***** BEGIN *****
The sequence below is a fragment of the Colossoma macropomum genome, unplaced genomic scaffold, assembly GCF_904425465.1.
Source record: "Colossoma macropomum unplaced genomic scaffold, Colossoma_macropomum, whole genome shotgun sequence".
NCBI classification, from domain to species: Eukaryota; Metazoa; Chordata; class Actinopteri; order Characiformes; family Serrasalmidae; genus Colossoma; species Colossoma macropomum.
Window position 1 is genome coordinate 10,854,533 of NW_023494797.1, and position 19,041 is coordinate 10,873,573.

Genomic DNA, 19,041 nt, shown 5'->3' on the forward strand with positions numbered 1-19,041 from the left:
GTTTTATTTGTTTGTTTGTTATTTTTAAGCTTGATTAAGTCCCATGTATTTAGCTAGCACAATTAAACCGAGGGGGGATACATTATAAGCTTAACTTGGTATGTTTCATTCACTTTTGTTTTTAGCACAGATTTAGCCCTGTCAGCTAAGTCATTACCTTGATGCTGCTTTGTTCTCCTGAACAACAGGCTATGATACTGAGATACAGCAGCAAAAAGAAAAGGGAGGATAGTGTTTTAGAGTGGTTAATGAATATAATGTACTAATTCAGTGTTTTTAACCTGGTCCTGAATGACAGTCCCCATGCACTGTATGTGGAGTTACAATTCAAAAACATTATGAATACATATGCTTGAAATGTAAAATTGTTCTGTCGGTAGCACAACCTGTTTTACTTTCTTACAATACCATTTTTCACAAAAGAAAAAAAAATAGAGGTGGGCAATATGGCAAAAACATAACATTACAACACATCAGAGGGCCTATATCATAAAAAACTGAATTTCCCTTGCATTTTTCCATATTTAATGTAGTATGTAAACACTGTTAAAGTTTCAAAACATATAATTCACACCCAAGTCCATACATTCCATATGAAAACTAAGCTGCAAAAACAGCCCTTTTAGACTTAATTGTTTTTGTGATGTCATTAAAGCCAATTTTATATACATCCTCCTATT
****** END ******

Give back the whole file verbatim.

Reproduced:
The sequence below is a fragment of the Colossoma macropomum genome, unplaced genomic scaffold, assembly GCF_904425465.1.
Source record: "Colossoma macropomum unplaced genomic scaffold, Colossoma_macropomum, whole genome shotgun sequence".
NCBI classification, from domain to species: Eukaryota; Metazoa; Chordata; class Actinopteri; order Characiformes; family Serrasalmidae; genus Colossoma; species Colossoma macropomum.
Window position 1 is genome coordinate 10,854,533 of NW_023494797.1, and position 19,041 is coordinate 10,873,573.

Genomic DNA, 19,041 nt, shown 5'->3' on the forward strand with positions numbered 1-19,041 from the left:
GTTTTATTTGTTTGTTTGTTATTTTTAAGCTTGATTAAGTCCCATGTATTTAGCTAGCACAATTAAACCGAGGGGGGATACATTATAAGCTTAACTTGGTATGTTTCATTCACTTTTGTTTTTAGCACAGATTTAGCCCTGTCAGCTAAGTCATTACCTTGATGCTGCTTTGTTCTCCTGAACAACAGGCTATGATACTGAGATACAGCAGCAAAAAGAAAAGGGAGGATAGTGTTTTAGAGTGGTTAATGAATATAATGTACTAATTCAGTGTTTTTAACCTGGTCCTGAATGACAGTCCCCATGCACTGTATGTGGAGTTACAATTCAAAAACATTATGAATACATATGCTTGAAATGTAAAATTGTTCTGTCGGTAGCACAACCTGTTTTACTTTCTTACAATACCATTTTTCACAAAAGAAAAAAAAATAGAGGTGGGCAATATGGCAAAAACATAACATTACAACACATCAGAGGGCCTATATCATAAAAAACTGAATTTCCCTTGCATTTTTCCATATTTAATGTAGTATGTAAACACTGTTAAAGTTTCAAAACATATAATTCACACCCAAGTCCATACATTCCATATGAAAACTAAGCTGCAAAAACAGCCCTTTTAGACTTAATTGTTTTTGTGATGTCATTAAAGCCAATTTTATATACATCCTCCTATT